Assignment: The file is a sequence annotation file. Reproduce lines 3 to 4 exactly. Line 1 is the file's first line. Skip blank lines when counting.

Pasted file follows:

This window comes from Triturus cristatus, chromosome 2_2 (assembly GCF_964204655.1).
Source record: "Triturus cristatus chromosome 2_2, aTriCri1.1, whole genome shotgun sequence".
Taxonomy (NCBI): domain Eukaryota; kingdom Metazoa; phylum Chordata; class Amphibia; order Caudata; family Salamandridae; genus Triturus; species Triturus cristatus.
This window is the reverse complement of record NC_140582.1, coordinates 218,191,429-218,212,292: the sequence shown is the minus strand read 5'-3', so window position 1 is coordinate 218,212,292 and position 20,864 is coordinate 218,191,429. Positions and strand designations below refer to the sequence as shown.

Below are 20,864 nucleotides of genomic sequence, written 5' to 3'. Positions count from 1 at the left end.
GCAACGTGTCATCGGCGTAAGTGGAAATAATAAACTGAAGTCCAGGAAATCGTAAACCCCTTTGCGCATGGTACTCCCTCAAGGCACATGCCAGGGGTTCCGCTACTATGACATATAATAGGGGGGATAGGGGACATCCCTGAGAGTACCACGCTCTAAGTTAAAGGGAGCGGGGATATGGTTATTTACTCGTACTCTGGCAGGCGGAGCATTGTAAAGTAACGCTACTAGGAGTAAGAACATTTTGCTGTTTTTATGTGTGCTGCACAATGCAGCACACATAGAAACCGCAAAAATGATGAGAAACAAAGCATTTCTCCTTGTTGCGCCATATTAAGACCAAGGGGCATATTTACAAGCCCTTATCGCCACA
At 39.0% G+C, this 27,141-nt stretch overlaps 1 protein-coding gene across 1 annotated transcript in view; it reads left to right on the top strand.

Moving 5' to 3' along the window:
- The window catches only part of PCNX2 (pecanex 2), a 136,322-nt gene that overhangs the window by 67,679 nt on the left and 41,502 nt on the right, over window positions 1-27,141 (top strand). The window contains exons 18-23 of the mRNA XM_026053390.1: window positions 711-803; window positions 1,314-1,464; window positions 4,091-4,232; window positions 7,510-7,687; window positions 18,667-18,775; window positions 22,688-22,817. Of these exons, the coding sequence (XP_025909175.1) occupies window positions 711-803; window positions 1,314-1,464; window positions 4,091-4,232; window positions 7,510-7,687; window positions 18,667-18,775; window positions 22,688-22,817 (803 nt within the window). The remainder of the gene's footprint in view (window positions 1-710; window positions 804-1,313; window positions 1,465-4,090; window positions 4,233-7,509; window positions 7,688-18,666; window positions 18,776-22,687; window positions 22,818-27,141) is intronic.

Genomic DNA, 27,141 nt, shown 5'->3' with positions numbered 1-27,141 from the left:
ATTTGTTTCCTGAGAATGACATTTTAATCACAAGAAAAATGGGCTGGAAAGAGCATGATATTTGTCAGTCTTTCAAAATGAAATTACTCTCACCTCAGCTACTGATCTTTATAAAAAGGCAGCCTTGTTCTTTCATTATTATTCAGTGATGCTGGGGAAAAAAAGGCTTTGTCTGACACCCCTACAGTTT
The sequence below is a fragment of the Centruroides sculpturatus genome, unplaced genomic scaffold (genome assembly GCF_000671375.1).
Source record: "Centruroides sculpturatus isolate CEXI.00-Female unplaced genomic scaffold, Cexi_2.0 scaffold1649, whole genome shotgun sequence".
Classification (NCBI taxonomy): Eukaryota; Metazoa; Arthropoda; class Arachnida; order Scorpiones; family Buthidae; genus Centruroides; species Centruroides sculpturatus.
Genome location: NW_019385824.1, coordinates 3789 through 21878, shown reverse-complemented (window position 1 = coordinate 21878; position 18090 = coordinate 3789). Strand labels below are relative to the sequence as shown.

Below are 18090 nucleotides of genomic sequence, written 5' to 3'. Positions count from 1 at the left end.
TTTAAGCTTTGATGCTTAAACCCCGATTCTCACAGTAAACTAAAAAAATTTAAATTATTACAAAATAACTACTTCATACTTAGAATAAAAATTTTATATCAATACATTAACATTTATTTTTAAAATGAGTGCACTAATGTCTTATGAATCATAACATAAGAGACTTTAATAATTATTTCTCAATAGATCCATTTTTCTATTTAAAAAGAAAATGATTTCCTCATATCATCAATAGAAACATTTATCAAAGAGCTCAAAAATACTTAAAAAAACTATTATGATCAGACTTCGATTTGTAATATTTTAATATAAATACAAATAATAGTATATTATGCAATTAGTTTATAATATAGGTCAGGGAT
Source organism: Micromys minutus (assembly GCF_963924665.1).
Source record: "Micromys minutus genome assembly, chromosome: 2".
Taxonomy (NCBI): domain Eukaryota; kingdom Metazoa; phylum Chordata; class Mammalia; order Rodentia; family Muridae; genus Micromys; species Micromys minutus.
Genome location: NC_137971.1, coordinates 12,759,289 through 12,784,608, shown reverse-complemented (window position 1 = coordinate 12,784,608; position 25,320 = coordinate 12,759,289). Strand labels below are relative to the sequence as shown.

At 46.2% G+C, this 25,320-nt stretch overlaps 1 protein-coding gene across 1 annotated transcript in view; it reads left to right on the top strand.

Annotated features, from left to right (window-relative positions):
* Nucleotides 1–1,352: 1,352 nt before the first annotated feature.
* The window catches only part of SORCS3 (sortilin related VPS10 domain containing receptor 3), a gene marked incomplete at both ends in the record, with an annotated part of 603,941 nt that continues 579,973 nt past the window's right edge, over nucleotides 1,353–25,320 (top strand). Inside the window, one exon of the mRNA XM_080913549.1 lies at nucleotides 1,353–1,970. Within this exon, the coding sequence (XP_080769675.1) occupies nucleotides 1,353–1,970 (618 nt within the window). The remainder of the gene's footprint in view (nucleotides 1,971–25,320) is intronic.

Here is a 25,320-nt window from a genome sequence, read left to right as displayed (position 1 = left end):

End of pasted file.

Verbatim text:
Taxonomy (NCBI): domain Eukaryota; kingdom Metazoa; phylum Chordata; class Amphibia; order Caudata; family Salamandridae; genus Triturus; species Triturus cristatus.
This window is the reverse complement of record NC_140582.1, coordinates 218,191,429-218,212,292: the sequence shown is the minus strand read 5'-3', so window position 1 is coordinate 218,212,292 and position 20,864 is coordinate 218,191,429. Positions and strand designations below refer to the sequence as shown.